What Makes Birmingham a “Food Town?”

 ========= Old Image Removed =========Array
    [_wp_attached_file] => Array
            [0] => 2016/07/Unknown-e1467387102804.jpeg

    [_wp_attachment_metadata] => Array
            [0] => a:5:{s:5:"width";i:640;s:6:"height";i:480;s:4:"file";s:35:"2016/07/Unknown-e1467387102804.jpeg";s:5:"sizes";a:10:{s:6:"medium";a:4:{s:4:"file";s:35:"Unknown-e1467387102804-336x252.jpeg";s:5:"width";i:336;s:6:"height";i:252;s:9:"mime-type";s:10:"image/jpeg";}s:9:"thumbnail";a:4:{s:4:"file";s:35:"Unknown-e1467387102804-140x140.jpeg";s:5:"width";i:140;s:6:"height";i:140;s:9:"mime-type";s:10:"image/jpeg";}s:9:"wbhm-icon";a:4:{s:4:"file";s:33:"Unknown-e1467387102804-80x80.jpeg";s:5:"width";i:80;s:6:"height";i:80;s:9:"mime-type";s:10:"image/jpeg";}s:13:"wbhm-featured";a:4:{s:4:"file";s:35:"Unknown-e1467387102804-600x338.jpeg";s:5:"width";i:600;s:6:"height";i:338;s:9:"mime-type";s:10:"image/jpeg";}s:20:"wbhm-featured-square";a:4:{s:4:"file";s:35:"Unknown-e1467387102804-600x480.jpeg";s:5:"width";i:600;s:6:"height";i:480;s:9:"mime-type";s:10:"image/jpeg";}s:18:"wbhm-featured-home";a:4:{s:4:"file";s:35:"Unknown-e1467387102804-415x311.jpeg";s:5:"width";i:415;s:6:"height";i:311;s:9:"mime-type";s:10:"image/jpeg";}s:22:"wbhm-featured-carousel";a:4:{s:4:"file";s:35:"Unknown-e1467387102804-353x265.jpeg";s:5:"width";i:353;s:6:"height";i:265;s:9:"mime-type";s:10:"image/jpeg";}s:28:"ab-block-post-grid-landscape";a:4:{s:4:"file";s:35:"Unknown-e1467387102804-600x400.jpeg";s:5:"width";i:600;s:6:"height";i:400;s:9:"mime-type";s:10:"image/jpeg";}s:25:"ab-block-post-grid-square";a:4:{s:4:"file";s:35:"Unknown-e1467387102804-600x480.jpeg";s:5:"width";i:600;s:6:"height";i:480;s:9:"mime-type";s:10:"image/jpeg";}s:14:"post-thumbnail";a:4:{s:4:"file";s:35:"Unknown-e1467387102804-125x125.jpeg";s:5:"width";i:125;s:6:"height";i:125;s:9:"mime-type";s:10:"image/jpeg";}}s:10:"image_meta";a:12:{s:8:"aperture";s:1:"0";s:6:"credit";s:0:"";s:6:"camera";s:0:"";s:7:"caption";s:0:"";s:17:"created_timestamp";s:1:"0";s:9:"copyright";s:0:"";s:12:"focal_length";s:1:"0";s:3:"iso";s:1:"0";s:13:"shutter_speed";s:1:"0";s:5:"title";s:0:"";s:11:"orientation";s:1:"0";s:8:"keywords";a:0:{}}}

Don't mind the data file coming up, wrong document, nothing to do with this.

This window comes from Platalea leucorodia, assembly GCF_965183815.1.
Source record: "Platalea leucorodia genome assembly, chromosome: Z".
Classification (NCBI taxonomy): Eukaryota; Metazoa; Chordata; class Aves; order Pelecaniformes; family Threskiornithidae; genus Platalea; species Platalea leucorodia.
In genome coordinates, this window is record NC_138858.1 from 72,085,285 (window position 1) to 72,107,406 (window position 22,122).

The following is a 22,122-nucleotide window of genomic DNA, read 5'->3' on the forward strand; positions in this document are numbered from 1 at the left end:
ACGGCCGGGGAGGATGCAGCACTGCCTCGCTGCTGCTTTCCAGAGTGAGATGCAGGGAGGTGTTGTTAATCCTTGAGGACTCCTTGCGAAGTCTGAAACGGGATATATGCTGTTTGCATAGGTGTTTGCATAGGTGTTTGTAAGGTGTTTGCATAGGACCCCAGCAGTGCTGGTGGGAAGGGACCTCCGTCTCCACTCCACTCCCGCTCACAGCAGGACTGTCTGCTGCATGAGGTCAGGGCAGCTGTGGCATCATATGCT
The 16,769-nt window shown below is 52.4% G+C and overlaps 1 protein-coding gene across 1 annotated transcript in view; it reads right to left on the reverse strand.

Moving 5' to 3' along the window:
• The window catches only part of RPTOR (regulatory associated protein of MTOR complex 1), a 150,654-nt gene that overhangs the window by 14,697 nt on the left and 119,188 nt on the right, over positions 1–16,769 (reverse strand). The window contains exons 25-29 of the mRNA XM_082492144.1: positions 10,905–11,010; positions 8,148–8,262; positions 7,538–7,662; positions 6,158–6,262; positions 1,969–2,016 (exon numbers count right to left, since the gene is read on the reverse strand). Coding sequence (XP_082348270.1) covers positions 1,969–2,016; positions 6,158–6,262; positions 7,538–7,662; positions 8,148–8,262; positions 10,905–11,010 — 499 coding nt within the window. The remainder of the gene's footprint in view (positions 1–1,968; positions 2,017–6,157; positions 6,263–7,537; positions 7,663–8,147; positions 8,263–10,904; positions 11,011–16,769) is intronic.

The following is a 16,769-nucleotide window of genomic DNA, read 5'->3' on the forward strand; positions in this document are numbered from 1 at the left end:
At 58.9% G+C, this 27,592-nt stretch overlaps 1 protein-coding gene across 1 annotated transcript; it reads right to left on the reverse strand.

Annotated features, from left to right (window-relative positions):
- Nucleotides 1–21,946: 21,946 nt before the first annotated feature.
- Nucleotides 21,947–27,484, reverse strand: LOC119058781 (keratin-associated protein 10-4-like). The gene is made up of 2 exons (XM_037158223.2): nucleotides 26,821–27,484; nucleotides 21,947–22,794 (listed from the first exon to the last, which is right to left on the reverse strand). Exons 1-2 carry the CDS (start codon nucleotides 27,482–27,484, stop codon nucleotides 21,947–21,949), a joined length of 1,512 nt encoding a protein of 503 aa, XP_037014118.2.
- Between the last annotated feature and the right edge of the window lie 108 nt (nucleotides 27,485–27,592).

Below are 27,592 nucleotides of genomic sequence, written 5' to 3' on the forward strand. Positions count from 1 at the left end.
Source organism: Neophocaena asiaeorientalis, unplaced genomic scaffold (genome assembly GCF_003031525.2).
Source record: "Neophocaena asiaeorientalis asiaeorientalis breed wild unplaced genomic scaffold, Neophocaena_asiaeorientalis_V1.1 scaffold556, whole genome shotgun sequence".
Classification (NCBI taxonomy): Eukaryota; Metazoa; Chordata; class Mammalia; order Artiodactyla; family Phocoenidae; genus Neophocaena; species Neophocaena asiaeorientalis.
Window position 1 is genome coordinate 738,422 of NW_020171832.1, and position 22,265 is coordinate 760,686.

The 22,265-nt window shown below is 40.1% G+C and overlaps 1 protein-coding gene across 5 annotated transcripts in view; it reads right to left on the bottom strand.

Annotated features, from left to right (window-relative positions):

[_imagify_optimization_level] => Array
            [0] => 1

    [_wp_attachment_backup_sizes] => Array
            [0] => a:8:{s:9:"full-orig";a:3:{s:5:"width";i:640;s:6:"height";i:480;s:4:"file";s:12:"Unknown.jpeg";}s:14:"thumbnail-orig";a:4:{s:4:"file";s:20:"Unknown-140x140.jpeg";s:5:"width";i:140;s:6:"height";i:140;s:9:"mime-type";s:10:"image/jpeg";}s:11:"medium-orig";a:4:{s:4:"file";s:20:"Unknown-336x252.jpeg";s:5:"width";i:336;s:6:"height";i:252;s:9:"mime-type";s:10:"image/jpeg";}s:18:"wbhm-featured-orig";a:4:{s:4:"file";s:20:"Unknown-600x338.jpeg";s:5:"width";i:600;s:6:"height";i:338;s:9:"mime-type";s:10:"image/jpeg";}s:25:"wbhm-featured-square-orig";a:4:{s:4:"file";s:20:"Unknown-300x300.jpeg";s:5:"width";i:300;s:6:"height";i:300;s:9:"mime-type";s:10:"image/jpeg";}s:23:"wbhm-featured-home-orig";a:4:{s:4:"file";s:20:"Unknown-415x311.jpeg";s:5:"width";i:415;s:6:"height";i:311;s:9:"mime-type";s:10:"image/jpeg";}s:27:"wbhm-featured-carousel-orig";a:4:{s:4:"file";s:20:"Unknown-353x265.jpeg";s:5:"width";i:353;s:6:"height";i:265;s:9:"mime-type";s:10:"image/jpeg";}s:19:"post-thumbnail-orig";a:4:{s:4:"file";s:20:"Unknown-125x125.jpeg";s:5:"width";i:125;s:6:"height";i:125;s:9:"mime-type";s:10:"image/jpeg";}}

    [_imagify_data] => Array